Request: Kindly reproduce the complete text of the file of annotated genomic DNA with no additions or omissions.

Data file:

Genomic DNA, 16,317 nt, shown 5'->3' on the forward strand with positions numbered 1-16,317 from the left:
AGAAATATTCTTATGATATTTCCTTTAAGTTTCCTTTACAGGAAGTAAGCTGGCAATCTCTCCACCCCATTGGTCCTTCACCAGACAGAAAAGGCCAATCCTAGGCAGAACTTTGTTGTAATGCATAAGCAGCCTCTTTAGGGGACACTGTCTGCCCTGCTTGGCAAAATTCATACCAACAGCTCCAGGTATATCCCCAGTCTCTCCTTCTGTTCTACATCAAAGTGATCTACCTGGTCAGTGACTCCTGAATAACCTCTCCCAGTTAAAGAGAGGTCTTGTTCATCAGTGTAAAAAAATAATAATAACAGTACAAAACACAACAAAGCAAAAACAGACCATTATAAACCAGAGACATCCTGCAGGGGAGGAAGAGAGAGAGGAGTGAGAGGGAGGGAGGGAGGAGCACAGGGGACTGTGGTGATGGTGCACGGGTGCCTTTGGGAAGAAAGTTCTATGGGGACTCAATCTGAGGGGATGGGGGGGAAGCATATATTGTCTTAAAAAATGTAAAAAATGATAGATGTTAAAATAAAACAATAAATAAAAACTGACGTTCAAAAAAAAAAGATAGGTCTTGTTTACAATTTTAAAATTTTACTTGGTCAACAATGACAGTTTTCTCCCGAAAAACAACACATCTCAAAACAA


Genomic DNA, 16,317 nt, shown 5'->3' on the forward strand with positions numbered 1-16,317 from the left:
AGAAATATTCTTATGATATTTCCTTTAAGTTTCCTTTACAGGAAGTAAGCTGGCAATCTCTCCACCCCATTGGTCCTTCACCAGACAGAAAAGGCCAATCCTAGGCAGAACTTTGTTGTAATGCATAAGCAGCCTCTTTAGGGGACACTGTCTGCCCTGCTTGGCAAAATTCATACCAACAGCTCCAGGTATATCCCCAGTCTCTCCTTCTGTTCTACATCAAAGTGATCTACCTGGTCAGTGACTCCTGAATAACCTCTCCCAGTTAAAGAGAGGTCTTGTTCATCAGTGTAAAAAAATAATAATAACAGTACAAAACACAACAAAGCAAAAACAGACCATTATAAACCAGAGACATCCTGCAGGGGAGGAAGAGAGAGAGGAGTGAGAGGGAGGGAGGGAGGAGCACAGGGGACTGTGGTGATGGTGCACGGGTGCCTTTGGGAAGAAAGTTCTATGGGGACTCAATCTGAGGGGATGGGGGGGAAGCATATATTGTCTTAAAAAATGTAAAAAATGATAGATGTTAAAATAAAACAATAAATAAAAACTGACGTTCAAAAAAAAAAGATAGGTCTTGTTTACAATTTTAAAATTTTACTTGGTCAACAATGACAGTTTTCTCCCGAAAAACAACACATCTCAAAACAA